We recently trained a group of medical personal in Nigeria on energy access – many of whom asked why energy had any connection with what they were doing. Speaking to medical personnel about renewable energy and energy access, many of them said they never quite saw the connection and thought it was training for engineers. However, after unpacking the importance of regular power supply to their daily functions, and ability to practise optimally, it became clear how often the surgical departments experienced issues with power and having to schedule surgeries around times when there was a connection. These were things that they were willing to think about. It’s all about how you help them make the connection and help them understand how this is impacting their work, and the lives in their care.

WHAT DO YOU BELIEVE IN THAT OTHERS DON’T?

For over eight years I have championed the need to bring more women into all levels of decision making in the electricity sector. This has been done in the renewable energy sector and we see the impact and results of that. I deliberately hired women – currently 75% of the team is female. This intentional act was to turn around a myth that there weren’t qualified women or that there weren’t women considered to work in what we traditionally would say is a male-dominated sector.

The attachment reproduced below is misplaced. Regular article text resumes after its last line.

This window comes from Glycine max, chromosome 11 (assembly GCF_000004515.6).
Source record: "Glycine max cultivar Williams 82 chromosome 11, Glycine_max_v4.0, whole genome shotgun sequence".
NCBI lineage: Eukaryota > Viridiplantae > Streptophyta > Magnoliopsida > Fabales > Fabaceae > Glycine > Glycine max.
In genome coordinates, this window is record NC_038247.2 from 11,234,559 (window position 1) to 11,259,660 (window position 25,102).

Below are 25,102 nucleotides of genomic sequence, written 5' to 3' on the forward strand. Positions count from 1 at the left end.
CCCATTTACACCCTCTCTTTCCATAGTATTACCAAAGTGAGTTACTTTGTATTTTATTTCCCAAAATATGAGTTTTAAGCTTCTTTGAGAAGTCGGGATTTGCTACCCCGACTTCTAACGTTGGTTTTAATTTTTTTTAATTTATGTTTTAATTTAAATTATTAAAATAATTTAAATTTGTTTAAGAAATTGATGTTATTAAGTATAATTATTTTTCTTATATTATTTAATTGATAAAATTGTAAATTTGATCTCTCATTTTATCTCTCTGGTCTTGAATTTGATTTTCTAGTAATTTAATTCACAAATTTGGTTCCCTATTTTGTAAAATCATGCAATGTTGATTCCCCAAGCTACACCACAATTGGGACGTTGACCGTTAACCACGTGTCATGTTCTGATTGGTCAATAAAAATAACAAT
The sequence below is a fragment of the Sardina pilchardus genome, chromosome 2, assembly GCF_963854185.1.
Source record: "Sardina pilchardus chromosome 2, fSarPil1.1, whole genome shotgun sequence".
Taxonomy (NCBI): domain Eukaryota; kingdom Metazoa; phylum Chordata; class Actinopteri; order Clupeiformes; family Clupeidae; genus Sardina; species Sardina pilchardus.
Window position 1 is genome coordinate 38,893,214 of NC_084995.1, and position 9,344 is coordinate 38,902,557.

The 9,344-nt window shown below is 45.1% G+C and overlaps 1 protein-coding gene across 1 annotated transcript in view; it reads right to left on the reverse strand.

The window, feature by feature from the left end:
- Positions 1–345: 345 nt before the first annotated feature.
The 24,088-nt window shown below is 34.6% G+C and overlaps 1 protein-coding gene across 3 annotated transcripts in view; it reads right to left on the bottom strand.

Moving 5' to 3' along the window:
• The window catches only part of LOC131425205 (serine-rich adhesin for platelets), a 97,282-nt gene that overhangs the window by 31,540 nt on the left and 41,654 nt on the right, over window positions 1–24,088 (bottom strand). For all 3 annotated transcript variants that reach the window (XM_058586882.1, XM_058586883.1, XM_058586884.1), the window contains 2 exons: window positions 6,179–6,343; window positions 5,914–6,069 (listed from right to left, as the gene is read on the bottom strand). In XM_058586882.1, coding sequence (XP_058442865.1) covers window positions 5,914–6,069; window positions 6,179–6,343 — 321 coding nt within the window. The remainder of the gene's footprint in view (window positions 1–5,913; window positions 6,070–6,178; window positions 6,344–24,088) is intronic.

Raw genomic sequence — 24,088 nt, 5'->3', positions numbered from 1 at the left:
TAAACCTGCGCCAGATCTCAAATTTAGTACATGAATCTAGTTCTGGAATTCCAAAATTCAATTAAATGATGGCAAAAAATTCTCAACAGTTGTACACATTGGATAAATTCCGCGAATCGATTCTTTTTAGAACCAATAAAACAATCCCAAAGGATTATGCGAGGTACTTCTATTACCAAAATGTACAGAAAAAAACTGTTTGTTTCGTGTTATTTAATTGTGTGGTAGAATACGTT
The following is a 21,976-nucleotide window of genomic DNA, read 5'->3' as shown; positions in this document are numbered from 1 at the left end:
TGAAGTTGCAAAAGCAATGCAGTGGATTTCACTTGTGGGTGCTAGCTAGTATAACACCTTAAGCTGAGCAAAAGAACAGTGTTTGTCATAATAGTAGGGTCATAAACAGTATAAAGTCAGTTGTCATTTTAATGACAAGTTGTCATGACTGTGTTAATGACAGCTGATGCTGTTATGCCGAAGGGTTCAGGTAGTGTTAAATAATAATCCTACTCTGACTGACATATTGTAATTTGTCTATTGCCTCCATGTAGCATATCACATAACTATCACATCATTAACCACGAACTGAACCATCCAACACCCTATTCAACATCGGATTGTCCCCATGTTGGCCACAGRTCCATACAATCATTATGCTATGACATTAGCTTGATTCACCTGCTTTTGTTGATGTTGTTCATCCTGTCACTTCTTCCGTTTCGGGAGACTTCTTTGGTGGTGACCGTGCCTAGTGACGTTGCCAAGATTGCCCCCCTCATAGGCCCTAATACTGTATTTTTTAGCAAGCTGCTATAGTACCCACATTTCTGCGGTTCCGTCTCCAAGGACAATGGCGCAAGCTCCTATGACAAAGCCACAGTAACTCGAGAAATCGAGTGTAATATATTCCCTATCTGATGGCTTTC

WHAT TREND IN THE GLOBAL ENERGY SPACE DO YOU SEE BECOMING INTRINSIC TO THE OVERALL POWER NETWORK?

The more I travel, the more I see the world is not what it was 10 years ago. I was in the US two years ago and I was amazed by the number of solar plants that I had seen in my hometown of Massachusetts where I lived for many years. The global energy space has a new focus on cleaner energy, and even the utilities are buying into it. In Nigeria, many of the distribution companies are beginning to open up mini-grid departments – two years ago, this didn’t exist. This is the future.

WHAT INDUSTRY CHALLENGE KEEPS YOU AWAKE AT NIGHT?

  1. The slow uptake of investments and financing in the sector.
  2. Aligning all government policies and functionaries in the energy access space for optimisation and coordination.

On a personal note: wondering whether my children will ever live in a country or continent that has over 20 hours of electricity in a day. When you become a parent you think about these things and their potential impacts. The current power output in Nigeria is 5-6 hours a day.